International Man of Mystery...

My photo
I grew up in the Boston area and lived there until my junior year in high school when I attended the Mountain School, a semester program run by Milton Academy in Vershire, VT. I then attended Colby College in Waterville, ME. During my time at Colby I studied anthropology, spent a semester in Northeast India, and became fluent in Nepali. Before I became a guide I earned my black belt in kenpo karate and taught karate for 6 years. I began guiding in college on the rocky coast of ME with Acadia Mountain Guides and on ice at the International Mountain Climbing School in NH. After graduating I took to the highway and drove from ME to WA for the big mountains and glaciers. I spend my winters in lovely Ouray, CO guiding in the famous ice park. I am currently working towards becoming a certified guide through the American Mountain Guides Association. I live, work and play in the hills and on the rocks. On the rocks both literally and, well, with ice.

Tuesday, June 28, 2011

Mount Rainier: When to Pull the Plug

In retrospect one could predict a strange trip from the first few hours up the Muir Snow Field. The Nisqually Cleaver, a route Hannah and I climbed last May was spitting rocks as the team marched our way up the snowfield. The rock fall was bizarrely active and seemed sizable. Until we watched the whole rock terrace that makes the upper Nisqually Cleaver collapse and take out a chunk of the Nisqually Ice Cliff. Car, bus, and house size blocks flowed like twigs in a riverof mud, ice, and snow down the Nisqually Glacier and the dust cloud billowed over the Muir Snowfield raining brown snow down on our team.

After our training and the move to high camp we set out for the summit at around 1:30 am. As we went up, the cloud layer came down and the team pushed through 40 mph winds, snow, and a whiteout to the summit crater of mount Rainier. If it were not for the strength and tenacity o
f the team we would have "pulled the plug" and turned around much sooner. Rainier veteran Craig Van Hoy with nearly 400 summits under his belt said it was the worst weather he had ever summited in with clients.

On our way down the Snowfield, an apocalyptic cloud layer settled over the mountain and will likely remain in place for days. The Nisqually Cleaver gave us a final send off with another massive rock fall bigger than the first. It was surely a unique trip up Mount Rainier I will never forget.

Saturday, June 18, 2011

Cassin Attempt (or When a Weather Window is no Window)

After successfully guiding 5 climbers to the summit of Denali (20,320'), my co-guide, Eric and I thought we would try to have a little personal climbing fun on a massive and famous route called the Cassin, a steep ridge climb on the southern side of Denali.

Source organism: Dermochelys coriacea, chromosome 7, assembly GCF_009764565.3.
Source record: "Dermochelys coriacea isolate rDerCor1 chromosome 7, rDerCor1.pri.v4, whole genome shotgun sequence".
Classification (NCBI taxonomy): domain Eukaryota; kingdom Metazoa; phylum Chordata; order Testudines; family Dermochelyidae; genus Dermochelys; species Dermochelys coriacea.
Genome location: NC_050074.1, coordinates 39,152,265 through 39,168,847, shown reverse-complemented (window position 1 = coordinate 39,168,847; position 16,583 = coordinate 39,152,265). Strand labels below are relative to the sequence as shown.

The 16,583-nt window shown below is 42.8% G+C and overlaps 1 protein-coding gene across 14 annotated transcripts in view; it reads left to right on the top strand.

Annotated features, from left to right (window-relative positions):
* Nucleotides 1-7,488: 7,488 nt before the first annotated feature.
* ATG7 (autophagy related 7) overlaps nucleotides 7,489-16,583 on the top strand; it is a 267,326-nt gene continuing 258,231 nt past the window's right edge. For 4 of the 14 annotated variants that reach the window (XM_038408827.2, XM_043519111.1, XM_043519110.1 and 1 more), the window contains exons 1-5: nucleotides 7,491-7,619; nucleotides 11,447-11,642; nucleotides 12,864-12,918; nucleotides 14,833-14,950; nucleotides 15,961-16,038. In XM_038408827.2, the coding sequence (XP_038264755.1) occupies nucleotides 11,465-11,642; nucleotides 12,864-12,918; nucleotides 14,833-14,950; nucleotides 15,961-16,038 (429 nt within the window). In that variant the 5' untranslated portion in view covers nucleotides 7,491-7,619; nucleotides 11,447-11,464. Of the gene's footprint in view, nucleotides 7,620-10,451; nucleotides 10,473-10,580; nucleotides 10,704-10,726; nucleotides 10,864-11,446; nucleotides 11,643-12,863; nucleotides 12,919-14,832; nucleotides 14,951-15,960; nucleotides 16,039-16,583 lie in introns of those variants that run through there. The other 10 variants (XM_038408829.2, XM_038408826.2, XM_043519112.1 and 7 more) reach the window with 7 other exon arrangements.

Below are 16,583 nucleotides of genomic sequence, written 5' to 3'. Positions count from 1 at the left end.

The weather this year in Alaska has been mild. That means no huge storms, but also no strong high barometric pressure systems. While low pressures systems bring precipitation, wind, and general problems for climbing trips in the Alaska Range, high pressures generally bring clear, crsip, sunny weather to the mountains. With mild highs and mild lows all spring, it seems, the weather has been mostly in-between.

Eric and I knew we were not likely to have a strong high
pressure move over Denali and provide us with a perfect weather window for our climb. The weather seemed good enough, and when we got word of a weak high moving into the range we decided to launch.

We climbed up over the Balcony on the West Rib route and descended the Seattle '72 ramp. After a thousand feet of down soloing, we navigated though seracs and crevasses in a whiteout. When we finally got to the bivy at the base of the Cassin, the gentle snow got heavier and we watched avalanches tear down our route. It was clear climbing would be suicide. We climbed back up the Seattle 72' ramp and got to 14,000' camp.
Though we were disappointed to not be able to climb the route, had we tried, we would have likely been swept off it in an avalanche or stuck in the poor weather up high without food or fuel. There is no doubt in my mind we made the right decision by turning back.
In this case it was not the climbing that was the challenge. The challenge came from managing the inner conflict between our personal (and financial) investment in climbing the route and making objective decisions for the sake of safety. I am glad we made objective decisions even though they cost us the objective.

Friday, June 3, 2011

To the Summit of Denali

Over the past 19 days I had the pleasure of guiding a group of climbers to the summit of the highest mountain in North America, Denali (aka McKinley). The climbers braved the extreme cold of a high peak so close to the arctic circle as well as the extreme heat from the sun's reflection off the snow.

The team hauled sleds up the glacier to 14,200' and then clipped into the fixed lines to ascend to high camp at 17,200', the staging area for the summit bid. We enjoyed relatively good weather through our carrying and caching supplies up the mountain and moving our camp.

By the time we were in position to summit the good weather had lasted an eerily long time. We knew it could not hold forever. Weather reports predicted a prolonged storm on its way. Fearing the closing of our weather window we made our summit bid the day after arriving at high camp. The weather was terrific and we enjoyed pleasant temps with little wind on the summit.

The drama was not over. We made our descent to 14,200' and rested for a day before hiking to base camp through the night. We were running ahead of a ghost storm that could materialize any moment and pin us down. we spent one night at base camp before the incredible pilots at Talkeetna Air Taxi snuck us out of the mountains through a tiny gap in the weather and landed us to steaks and beer in Talkeetna.

Congratulations Alp 4: Team Blueberry on our summit of Denali!